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Publication #AEC563

Transparency in Agriculture and Natural Resources: Defining Transparent Communication1

Joy N. Rumble2


Transparency has commonly been discussed as both openness and the opposite of secrecy (Florini, 1998; Jahansoozi, 2006; Rawlins, 2008a; Rawlins, 2008b). Rawlins (2008a) defined transparency as "the deliberate attempt to make available all legally releasable information— whether positive or negative in nature—in a manner that is accurate, timely, balanced, and unequivocal, for the purpose of enhancing the reasoning ability of publics and holding organizations accountable for their actions, policies, and practices" (p. 75).

The idea of transparency has been around since the late 1800s and is a concept that has been valued in business management, public relations, and government (Bigelow, Sharfman, & Wenley, 1922; Fairbanks, Plowman, & Rawlins, 2007; Stoker & Rawlins, 2004). The agricultural industry has approached transparency in the food sector from the standpoint of the tracking, tracing, and labeling of food products (Barling et al., 2009; Beulens, Broens, Folstar, & Hofstede 2005; Opara & Mazaud, 2001; van Dorp, 2003; Wognum, Bremmers, Trienekens, van der Vorst, & Bloemhof, 2011). However, given the definition and measurement of transparent communication, transparency can also be considered a communication strategy.

This series will discuss transparent communication and how it can be used in the agriculture and natural resources industries:

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Components of Transparent Communication

To be transparent when communicating, your communication should include substantial information, participation, and accountability (Rawlins, 2008a).

Substantial Information

A communicator can work toward achieving transparency through communication by providing substantial information for their target audience (Rawlins, 2008b). Substantial information is providing information that is relevant to and meets the needs of your audience. When incorporating substantial information into communication, there are several questions that should be considered:

  • Is the information relevant to my target audience? For example, information may be relevant to your audience if it impacts them or is important or useful to them.

  • Is the information presented in a clear manner for this target audience?

  • Is the information complete?

  • Is the information accurate?

  • Is the information reliable?

  • Is the information timely?

  • Can the information be fact-checked with another source of information about the same topic?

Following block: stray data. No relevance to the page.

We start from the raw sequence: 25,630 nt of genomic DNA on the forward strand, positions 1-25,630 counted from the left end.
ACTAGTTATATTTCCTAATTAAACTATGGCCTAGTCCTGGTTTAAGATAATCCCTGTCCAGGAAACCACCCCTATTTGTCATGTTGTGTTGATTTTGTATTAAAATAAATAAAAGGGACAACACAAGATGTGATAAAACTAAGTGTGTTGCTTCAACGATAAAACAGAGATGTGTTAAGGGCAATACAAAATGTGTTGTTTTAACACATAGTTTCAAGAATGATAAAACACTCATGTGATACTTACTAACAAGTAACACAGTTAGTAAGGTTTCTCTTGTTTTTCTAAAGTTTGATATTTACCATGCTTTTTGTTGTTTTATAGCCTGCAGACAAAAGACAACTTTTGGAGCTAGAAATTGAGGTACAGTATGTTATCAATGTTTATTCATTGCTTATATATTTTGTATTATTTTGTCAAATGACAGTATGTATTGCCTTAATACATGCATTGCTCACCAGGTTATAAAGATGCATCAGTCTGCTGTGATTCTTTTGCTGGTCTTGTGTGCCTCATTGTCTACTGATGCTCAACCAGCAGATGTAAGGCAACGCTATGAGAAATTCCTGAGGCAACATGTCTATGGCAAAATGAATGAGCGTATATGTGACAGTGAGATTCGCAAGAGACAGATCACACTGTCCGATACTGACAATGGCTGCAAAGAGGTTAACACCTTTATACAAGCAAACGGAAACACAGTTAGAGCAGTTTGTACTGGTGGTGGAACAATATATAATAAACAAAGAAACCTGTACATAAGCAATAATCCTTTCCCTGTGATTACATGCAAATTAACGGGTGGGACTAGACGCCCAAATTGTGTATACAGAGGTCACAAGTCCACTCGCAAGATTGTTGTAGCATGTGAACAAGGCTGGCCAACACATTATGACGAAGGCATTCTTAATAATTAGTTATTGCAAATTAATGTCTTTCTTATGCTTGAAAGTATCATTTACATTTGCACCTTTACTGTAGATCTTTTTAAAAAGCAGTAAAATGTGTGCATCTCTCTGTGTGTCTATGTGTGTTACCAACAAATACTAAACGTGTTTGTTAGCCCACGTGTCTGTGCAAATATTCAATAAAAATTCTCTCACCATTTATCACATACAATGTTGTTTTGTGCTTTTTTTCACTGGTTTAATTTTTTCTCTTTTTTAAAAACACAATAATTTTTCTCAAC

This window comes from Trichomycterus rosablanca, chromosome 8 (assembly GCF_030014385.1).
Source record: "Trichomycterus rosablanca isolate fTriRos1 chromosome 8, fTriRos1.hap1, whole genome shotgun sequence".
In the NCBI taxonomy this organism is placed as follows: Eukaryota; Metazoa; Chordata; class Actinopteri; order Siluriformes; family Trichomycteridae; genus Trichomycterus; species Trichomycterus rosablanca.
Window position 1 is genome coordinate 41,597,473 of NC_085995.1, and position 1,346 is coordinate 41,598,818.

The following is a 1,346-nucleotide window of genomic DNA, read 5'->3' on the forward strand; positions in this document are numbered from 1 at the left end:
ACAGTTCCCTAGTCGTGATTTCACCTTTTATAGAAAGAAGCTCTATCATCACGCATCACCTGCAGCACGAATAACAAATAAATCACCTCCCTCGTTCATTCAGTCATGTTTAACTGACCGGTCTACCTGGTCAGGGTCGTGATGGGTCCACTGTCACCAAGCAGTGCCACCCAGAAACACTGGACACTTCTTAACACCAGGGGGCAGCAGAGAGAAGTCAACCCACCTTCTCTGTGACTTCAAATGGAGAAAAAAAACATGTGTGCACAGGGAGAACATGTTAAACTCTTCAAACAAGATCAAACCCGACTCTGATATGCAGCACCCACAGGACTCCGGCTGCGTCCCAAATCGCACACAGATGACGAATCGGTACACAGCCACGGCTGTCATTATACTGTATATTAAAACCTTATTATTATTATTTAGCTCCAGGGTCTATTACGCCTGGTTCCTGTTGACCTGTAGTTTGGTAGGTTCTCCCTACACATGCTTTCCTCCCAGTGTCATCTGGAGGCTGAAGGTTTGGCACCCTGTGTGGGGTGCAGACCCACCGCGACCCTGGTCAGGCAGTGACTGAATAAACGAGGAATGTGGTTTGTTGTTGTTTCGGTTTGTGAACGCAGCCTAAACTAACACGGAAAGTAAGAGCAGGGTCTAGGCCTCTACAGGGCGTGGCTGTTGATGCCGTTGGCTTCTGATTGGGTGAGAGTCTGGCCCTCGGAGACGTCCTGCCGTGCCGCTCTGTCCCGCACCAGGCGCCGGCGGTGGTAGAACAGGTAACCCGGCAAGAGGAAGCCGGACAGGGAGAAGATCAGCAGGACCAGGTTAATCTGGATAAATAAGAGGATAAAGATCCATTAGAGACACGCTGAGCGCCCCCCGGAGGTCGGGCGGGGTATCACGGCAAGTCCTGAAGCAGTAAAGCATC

Understanding who is in your target audience and their characteristics is key to providing substantial information. For more information about identifying a target audience and its characteristics, see EDIS publication #AEC397.


Communication becomes more transparent when the target audience is asked to participate in the conversation and provide feedback (Rawlins, 2008b). Sufficient participation can be achieved when organizations invite audience members to participate in the conversation and then respond to those audience members when they provide input. To increase the level of transparency in communication, the following questions should be considered:

  • Has the audience been asked to be involved in the communication?

  • Has the audience been asked to provide feedback?

  • Have responses been provided for any audience input?

  • Does the information provided include adequate detail?

  • Is the information easy to find?

  • Has the organization taken the initiative to understand and ask for audience opinions?

For an audience member to participate in the communication process, the organization must be receptive to the audience’s input. Additionally, the information must also be easily accessible and provide adequate detail for the audience. Transparency can be achieved through the incorporation of “active participation in acquiring, distributing, and creating knowledge” (Cotterell, 1999, p. 419).


The last component of transparent communication is accountability. Organizations that have been identified as transparent have been recognized as being accountable for their words, actions, and decisions (Rawlins, 2008b). Accountability can be incorporated into communication by considering the following questions:

  • Does the information cover both sides of controversial issues?

  • Does the communication include information that may be damaging to the organization?

  • Can the information presented be compared to industry standards?

  • Have mistakes been communicated?

When accountability is incorporated into communication, organizations are not hiding communication that is important or relevant to the target audience. The organizations that incorporate accountability into their communication are forthcoming and open to criticism (Rawlins, 2008a).